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“Preparing For A World War of Lies and Half-Truths” *


[This commentary relates to only one of  several  overlapping existential threats that social media/digital communications now present to global society. Others: assault on privacy, cyber hacking, undermining the journalism profession.] 

Is that headline hyperbolic?
Not if you reflect on how The New York Times columnist Kevin Roose, and others, support such assertions in great detail. Roose, in  “Social Media’s Forever War”  :
“On Monday, the Senate Intelligence Committee released a pair of sweeping reports illuminating how effectively Russian influence operations weaponized social media during the 2016 presidential election …    
“These reports showed conclusively that Russia’s Internet Research Agency used every digital attack surface available — whether it was Facebook or Instagram where their posts got millions of interactions … the 2016 election was the Pearl Harbor of the social media age: a singular act of aggression that ushered in an era of extended conflict.”

Roose and others have also surfaced even more disconcerting evidence. Russia continues to wage this cyber conflict and the U.S. government still has no lead federal agency charged with securing America from cyber attacks on elections and other foreign influence campaigns.

Instead, counter-intuitively, the Trump administration this week added to its long list of policies favorable to Russia: 


 1. Trump decided to terminate sanctions on Russian aluminum company Rusal within 30 days.

 2. Declaring “victory” over ISIS, he ordered a “full” and “rapid” withdrawal of US troops from Syria despite widespread criticism from U.S. senators (many Republican), military experts and allies.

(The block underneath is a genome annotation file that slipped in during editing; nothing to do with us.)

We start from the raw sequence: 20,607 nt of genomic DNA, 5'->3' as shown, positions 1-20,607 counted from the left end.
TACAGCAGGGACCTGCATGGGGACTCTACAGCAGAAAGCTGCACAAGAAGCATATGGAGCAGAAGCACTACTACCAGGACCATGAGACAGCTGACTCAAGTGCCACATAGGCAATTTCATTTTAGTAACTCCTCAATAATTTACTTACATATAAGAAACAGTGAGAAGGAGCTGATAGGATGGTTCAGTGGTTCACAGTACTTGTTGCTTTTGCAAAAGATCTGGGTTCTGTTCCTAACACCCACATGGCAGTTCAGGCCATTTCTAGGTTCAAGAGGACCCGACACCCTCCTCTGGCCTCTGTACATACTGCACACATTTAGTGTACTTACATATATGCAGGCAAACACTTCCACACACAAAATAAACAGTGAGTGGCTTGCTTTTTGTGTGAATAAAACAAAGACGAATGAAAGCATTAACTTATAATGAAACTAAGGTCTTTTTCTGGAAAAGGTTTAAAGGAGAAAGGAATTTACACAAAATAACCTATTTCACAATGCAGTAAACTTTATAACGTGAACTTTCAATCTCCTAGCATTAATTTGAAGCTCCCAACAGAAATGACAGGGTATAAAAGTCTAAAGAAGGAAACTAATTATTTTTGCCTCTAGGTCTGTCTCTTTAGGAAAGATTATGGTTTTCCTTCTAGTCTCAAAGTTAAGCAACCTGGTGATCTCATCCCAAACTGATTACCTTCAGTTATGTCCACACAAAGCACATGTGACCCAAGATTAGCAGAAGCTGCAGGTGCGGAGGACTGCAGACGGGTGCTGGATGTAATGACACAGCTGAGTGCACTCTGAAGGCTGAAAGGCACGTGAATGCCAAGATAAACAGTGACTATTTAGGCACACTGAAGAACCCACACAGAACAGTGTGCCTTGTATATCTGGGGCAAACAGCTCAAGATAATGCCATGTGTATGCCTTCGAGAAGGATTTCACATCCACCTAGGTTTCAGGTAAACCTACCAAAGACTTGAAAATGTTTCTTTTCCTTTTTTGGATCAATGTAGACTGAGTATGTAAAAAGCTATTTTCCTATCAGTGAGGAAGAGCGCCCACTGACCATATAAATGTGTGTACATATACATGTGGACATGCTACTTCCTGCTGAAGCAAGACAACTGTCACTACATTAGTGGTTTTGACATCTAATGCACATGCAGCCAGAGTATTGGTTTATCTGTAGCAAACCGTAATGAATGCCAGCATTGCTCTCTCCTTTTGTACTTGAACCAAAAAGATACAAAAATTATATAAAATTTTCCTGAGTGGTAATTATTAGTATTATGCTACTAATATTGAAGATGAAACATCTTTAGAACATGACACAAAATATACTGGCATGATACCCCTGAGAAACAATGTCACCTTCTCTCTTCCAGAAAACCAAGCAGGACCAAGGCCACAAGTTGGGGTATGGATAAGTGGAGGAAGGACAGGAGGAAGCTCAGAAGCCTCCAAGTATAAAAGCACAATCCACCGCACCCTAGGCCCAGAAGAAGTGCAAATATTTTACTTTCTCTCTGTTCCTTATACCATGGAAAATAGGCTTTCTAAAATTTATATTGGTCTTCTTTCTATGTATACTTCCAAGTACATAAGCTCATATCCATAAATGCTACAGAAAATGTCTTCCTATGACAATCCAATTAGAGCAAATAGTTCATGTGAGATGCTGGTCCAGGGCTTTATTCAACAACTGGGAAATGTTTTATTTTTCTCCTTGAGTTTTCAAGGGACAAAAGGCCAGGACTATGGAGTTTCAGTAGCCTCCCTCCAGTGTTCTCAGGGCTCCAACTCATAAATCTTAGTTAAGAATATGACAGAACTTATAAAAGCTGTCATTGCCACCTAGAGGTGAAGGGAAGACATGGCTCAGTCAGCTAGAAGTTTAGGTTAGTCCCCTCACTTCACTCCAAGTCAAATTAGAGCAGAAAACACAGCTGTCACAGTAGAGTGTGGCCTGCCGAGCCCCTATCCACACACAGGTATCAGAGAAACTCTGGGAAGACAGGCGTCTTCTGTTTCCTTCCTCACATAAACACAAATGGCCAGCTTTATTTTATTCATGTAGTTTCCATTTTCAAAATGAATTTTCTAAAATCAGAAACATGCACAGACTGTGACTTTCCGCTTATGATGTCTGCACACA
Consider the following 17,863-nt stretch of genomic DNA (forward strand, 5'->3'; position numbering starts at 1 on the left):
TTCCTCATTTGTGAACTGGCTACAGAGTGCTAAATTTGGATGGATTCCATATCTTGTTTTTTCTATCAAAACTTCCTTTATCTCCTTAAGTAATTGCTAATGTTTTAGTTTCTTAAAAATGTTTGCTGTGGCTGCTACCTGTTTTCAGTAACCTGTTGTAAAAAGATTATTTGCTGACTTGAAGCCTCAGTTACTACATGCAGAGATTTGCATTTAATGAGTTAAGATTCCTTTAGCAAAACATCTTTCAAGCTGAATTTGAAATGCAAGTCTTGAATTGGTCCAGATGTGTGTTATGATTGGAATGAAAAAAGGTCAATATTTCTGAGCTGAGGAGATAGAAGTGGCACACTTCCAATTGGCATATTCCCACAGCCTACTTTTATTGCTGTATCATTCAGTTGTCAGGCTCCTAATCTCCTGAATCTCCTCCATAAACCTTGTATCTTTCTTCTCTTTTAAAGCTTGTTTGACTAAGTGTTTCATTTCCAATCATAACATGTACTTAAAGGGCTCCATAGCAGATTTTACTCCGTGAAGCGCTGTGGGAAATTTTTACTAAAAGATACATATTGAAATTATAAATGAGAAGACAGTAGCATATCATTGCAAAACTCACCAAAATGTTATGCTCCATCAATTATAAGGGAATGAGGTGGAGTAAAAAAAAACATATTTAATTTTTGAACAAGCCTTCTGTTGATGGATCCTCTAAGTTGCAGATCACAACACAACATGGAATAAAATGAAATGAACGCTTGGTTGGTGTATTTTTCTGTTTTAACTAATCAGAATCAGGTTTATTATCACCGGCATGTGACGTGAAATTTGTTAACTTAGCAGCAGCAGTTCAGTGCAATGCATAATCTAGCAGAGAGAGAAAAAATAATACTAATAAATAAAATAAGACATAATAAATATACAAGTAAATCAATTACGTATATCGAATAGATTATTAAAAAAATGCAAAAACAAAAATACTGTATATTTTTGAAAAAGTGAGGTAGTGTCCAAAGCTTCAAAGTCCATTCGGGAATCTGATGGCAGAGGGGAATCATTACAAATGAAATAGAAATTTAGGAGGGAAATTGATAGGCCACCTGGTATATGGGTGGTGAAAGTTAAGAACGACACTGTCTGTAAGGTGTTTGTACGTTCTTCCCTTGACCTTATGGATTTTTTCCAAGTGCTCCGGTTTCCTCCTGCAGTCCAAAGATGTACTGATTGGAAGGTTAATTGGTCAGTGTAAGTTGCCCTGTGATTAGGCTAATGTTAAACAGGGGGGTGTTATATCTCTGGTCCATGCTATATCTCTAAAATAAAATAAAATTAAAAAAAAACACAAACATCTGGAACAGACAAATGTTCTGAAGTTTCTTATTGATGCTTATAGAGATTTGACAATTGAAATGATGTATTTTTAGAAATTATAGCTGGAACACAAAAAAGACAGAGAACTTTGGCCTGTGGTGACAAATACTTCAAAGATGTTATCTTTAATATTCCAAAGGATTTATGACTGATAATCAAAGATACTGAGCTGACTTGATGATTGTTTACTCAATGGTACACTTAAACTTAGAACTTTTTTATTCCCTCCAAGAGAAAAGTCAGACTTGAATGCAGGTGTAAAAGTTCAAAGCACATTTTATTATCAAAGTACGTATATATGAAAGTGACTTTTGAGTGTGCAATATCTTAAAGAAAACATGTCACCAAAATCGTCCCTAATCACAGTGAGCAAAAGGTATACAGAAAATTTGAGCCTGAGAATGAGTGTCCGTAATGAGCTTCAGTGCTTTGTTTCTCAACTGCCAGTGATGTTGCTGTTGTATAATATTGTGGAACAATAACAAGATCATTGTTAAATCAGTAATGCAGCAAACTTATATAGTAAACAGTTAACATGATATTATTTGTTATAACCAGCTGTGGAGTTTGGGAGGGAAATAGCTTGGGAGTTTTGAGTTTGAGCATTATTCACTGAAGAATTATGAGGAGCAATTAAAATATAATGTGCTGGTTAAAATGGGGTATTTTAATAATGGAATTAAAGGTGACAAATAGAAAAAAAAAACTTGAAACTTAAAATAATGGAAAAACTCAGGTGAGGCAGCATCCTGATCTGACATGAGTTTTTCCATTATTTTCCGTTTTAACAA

An even more informed expert on the Russian cyber attacks on America, Renee DiResta, an author of one of the Senate Committee’s sponsored research projects on the subject, put it bluntly in a Times Op-Ed this week “What We Know About Russian Disinformation”  .

In sum: “The picture that emerges is grim.”

Ms. DiResta, reflecting on evidence that Russia is continuing its “enthusiasm for modern information warfare”, cautions:

“The hard truth is that the problem of disinformation campaigns will never be fixed; it’s a constantly evolving arms race. But it can — and must — be managed …

“The landscape of disinformation is, frankly, a grim one. Russia has already signaled its intention to continue such operations. Terrorists strategically counter attempts to kick them off popular platforms. Domestic ideologues adopt the manipulative distribution tactics used by foreign propagandists.

“But there is some cause for hope … With discipline, rigor and broad collaboration, we can meet this challenge, establish standards, protocols and governance that will defend the integrity of our information.”

One proposal: A comprehensive U.S. “national cyberdoctrine.”

Perhaps momentum for true national defense in this new kind of “world war” will build soon after January 2nd.